While the server is running, it is not possible for a malicious user to take the place of the normal database server. However, when the server is down, it is possible for a local user to spoof the normal server by starting their own server. The spoof server could read passwords and queries sent by clients, but could not return any data because the PGDATA directory would still be secure because of directory permissions. Spoofing is possible because any user can start a database server; a client cannot identify an invalid server unless it is specially configured.
The simplest way to prevent spoofing for local connections is to use a Unix domain socket directory (unix_socket_directory) that has write permission only for a trusted local user. This prevents a malicious user from creating their own socket file in that directory. If you are concerned that some applications might still reference /tmp for the socket file and hence be vulnerable to spoofing, during operating system startup create a symbolic link /tmp/.s.PGSQL.5432 that points to the relocated socket file. You also might need to modify your /tmp cleanup script to prevent removal of the symbolic link.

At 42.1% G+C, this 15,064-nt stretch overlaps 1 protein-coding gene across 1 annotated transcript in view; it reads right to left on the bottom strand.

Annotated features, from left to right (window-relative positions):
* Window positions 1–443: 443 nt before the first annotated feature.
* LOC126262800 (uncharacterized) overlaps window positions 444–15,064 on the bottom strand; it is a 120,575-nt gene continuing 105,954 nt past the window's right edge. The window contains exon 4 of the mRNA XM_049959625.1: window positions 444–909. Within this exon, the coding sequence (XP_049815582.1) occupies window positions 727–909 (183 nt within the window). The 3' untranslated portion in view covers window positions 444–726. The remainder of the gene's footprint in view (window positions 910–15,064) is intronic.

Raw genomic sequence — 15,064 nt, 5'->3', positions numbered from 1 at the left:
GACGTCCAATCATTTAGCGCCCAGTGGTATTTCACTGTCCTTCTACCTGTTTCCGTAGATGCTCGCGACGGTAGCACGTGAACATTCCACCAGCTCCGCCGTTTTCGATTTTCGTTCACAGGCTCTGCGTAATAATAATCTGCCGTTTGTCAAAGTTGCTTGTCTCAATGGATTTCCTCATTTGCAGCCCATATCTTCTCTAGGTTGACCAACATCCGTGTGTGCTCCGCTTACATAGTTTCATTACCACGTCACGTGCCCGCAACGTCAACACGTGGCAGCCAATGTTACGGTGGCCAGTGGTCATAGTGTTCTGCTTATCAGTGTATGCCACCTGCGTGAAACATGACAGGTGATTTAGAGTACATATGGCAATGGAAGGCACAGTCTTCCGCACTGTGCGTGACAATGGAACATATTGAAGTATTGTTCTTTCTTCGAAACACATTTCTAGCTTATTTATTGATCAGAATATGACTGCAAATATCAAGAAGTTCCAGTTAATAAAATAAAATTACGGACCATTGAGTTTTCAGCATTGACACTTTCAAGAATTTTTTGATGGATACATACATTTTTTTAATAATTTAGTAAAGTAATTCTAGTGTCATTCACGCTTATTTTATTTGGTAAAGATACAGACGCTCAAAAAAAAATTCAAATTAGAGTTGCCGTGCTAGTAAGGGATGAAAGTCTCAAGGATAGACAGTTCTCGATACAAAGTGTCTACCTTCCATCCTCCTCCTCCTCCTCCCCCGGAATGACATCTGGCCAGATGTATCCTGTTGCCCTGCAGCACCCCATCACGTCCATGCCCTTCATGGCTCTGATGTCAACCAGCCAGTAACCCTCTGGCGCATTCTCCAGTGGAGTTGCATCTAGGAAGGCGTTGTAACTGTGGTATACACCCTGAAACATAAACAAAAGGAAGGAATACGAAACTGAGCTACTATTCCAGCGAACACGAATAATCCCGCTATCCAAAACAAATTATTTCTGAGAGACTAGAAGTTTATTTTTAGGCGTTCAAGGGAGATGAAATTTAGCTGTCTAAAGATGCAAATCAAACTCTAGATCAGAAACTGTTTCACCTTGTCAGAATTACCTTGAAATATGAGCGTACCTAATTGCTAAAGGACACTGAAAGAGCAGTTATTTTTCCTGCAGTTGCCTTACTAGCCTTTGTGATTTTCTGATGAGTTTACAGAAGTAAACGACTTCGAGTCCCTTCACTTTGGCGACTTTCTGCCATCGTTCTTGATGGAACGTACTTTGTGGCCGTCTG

To prevent spoofing on TCP connections, the best solution is to use SSL certificates and make sure that clients check the server's certificate. To do that, the server must be configured to accept only hostssl connections (Section 19.1) and have SSL server.key (key) and server.crt (certificate) files (Section 17.8). The TCP client must connect using sslmode=verify-ca or verify-full and have the appropriate root certificate file installed (Section 31.1).